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Congress introduces Vanessa Guillen bill to remove sex assault prosecution decisions from military chain-of-command

"...members who have suffered in silence because the message in the military has been clear: shut up, suck it up and don't rock the boat," Congresswoman Speier said.

WASHINGTON, D.C., USA — Congresswoman Jackie Speier and Congressman Mike Turner introduced The Vanessa Guillen Military Justice Improvement and Increasing Prevention Act (Vanessa Guillen MJIIPA), their bipartisan, bicameral bill that seeks to remove sexual assault prosecution decisions from the military chain of command.

"We are here today because each year, 20,000 service members are sexually assaulted and another 100,000 are sexually harassed," Speier said as part of her opening remarks.

As it stands now, commanders who do not have legal training make the decision to prosecute a servicemember for major crimes, such as murder and rape, under the military justice system.

According to Speier's office, The Vanessa Guillen MJIIPA would transfer that responsibility to military attorneys with "significant trial experience, offering victims and their loved ones the confidence that a professional military prosecutor who is independent—outside of the chain of command of the victim and the alleged perpetrator—is making crucial decisions on whether to pursue trial."

Click here to watch the full news conference.

Under the bill, commanders would still be able to prosecute servicemembers for military-specific offenses, such as desertion and for crimes with maximum punishment of less than one year of confinement.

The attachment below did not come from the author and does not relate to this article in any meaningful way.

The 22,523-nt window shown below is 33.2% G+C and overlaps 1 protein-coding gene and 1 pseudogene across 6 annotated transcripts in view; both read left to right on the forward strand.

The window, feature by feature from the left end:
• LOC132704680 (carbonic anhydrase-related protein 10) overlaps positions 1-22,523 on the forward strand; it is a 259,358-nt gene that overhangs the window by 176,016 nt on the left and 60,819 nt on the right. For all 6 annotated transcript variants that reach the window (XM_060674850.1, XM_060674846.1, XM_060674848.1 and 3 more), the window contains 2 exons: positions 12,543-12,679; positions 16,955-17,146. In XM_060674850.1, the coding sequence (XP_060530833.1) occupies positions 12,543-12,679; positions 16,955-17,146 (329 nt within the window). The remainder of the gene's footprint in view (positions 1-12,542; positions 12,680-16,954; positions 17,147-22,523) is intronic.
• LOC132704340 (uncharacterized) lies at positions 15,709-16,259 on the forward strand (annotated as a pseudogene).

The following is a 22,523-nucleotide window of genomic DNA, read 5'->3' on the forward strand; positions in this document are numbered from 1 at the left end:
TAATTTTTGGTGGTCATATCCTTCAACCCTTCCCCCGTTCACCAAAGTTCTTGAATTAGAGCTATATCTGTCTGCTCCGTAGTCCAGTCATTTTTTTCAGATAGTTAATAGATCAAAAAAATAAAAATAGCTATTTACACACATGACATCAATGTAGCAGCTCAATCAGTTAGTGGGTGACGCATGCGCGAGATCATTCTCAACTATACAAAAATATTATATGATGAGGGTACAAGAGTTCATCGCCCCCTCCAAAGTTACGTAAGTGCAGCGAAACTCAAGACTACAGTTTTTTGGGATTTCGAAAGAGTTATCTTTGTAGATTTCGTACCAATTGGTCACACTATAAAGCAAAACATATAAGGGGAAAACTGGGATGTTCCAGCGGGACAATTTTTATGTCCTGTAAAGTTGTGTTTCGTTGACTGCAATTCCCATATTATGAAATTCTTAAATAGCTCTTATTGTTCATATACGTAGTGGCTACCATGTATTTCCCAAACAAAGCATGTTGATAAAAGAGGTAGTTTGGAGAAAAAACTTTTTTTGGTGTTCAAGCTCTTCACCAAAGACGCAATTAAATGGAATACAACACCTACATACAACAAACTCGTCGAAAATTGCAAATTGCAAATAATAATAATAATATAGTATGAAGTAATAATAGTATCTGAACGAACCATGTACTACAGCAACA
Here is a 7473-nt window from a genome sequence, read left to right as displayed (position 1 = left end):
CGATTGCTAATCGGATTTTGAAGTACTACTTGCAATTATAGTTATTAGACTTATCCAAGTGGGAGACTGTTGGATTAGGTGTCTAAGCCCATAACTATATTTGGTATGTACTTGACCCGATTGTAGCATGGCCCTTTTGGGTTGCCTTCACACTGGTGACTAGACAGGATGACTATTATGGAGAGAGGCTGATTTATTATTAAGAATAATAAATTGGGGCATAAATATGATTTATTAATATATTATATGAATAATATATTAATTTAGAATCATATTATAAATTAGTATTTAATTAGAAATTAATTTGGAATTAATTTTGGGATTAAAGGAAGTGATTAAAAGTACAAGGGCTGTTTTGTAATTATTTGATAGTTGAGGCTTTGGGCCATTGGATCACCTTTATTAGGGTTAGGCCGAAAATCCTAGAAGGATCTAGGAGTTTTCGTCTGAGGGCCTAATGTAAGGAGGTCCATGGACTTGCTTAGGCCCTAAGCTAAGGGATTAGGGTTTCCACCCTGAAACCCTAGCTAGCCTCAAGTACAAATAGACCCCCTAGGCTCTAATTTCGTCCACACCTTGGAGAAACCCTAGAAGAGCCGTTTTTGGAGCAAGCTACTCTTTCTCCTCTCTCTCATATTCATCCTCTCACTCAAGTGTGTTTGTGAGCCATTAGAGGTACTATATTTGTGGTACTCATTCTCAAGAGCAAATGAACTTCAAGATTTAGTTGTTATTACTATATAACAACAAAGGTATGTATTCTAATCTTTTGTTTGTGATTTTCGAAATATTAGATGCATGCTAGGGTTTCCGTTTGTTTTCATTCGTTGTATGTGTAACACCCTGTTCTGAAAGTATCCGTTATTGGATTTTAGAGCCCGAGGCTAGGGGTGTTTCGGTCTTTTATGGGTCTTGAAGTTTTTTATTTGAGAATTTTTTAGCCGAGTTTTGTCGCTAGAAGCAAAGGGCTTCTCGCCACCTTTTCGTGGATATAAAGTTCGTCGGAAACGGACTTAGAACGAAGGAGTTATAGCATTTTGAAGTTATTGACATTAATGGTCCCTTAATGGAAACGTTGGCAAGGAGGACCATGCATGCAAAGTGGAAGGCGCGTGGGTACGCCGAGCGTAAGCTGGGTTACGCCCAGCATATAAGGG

Speier said at the news conference Wednesday only one-third of those sexually assaulted feel comfortable reporting it from fear of retaliation. Speier also said only 1 percent of those sexually harassed feel comfortable reporting it and that, she said, is unacceptable.

"We are here for those that have spoken out and for those military members who have suffered in silence because the message in the military has been clear: 'shut up, suck it up and don't rock the boat,'" Speier said emphatically into the microphone.

Speier was flanked by supporters of the bill, including Congresswoman Sylvia Garcia from Houston, Guillen's hometown, and spoke about the Uniform Code of Military Justice, its creation and how Congress can amend changes to it.

Turner, a Republican from Ohio, said what is happening in the military affects everyone.

"Today, we do what all of America calls for and wants," said Turner. "This is a bipartisan, bicameral press conference on a bipartisan and bicameral solution to a tragedy we see all too frequently in our military that effects our men and women in uniform."

"The UCMJ is a creation of Congress and we have the right and responsibility to amend it when it fails to deliver justice and that's why we are here today," Speier said.

A version of The Vanessa Guillen MJIIPA has been in the works, Speier said, for almost a decade. She said she first authored legislation on it back in November 2011, but it got nowhere.

"The proposal was dismissed and attacked and so was I," Speier said. "The voices of the victims and the survivors could no longer be silenced and the heinous murder of Spc. Vanessa Guillen was the tipping point. Senator Gillibrand and I, along with our coleads come together today with one voice one plan  -- to save service members from the fates of Spc. Guillen, Pfc. Asia Graham, Airman 1st Class Natasha Aposhian and so many others like them."

Speier said it took their brutal killings to wake Congress and the military up and it was her visit to Fort Hood last summer that will forever be engrained in her memory.

House coleads, Speaker Nancy Pelosi and Sen. Kirsten Gillibrand were also in attendance.

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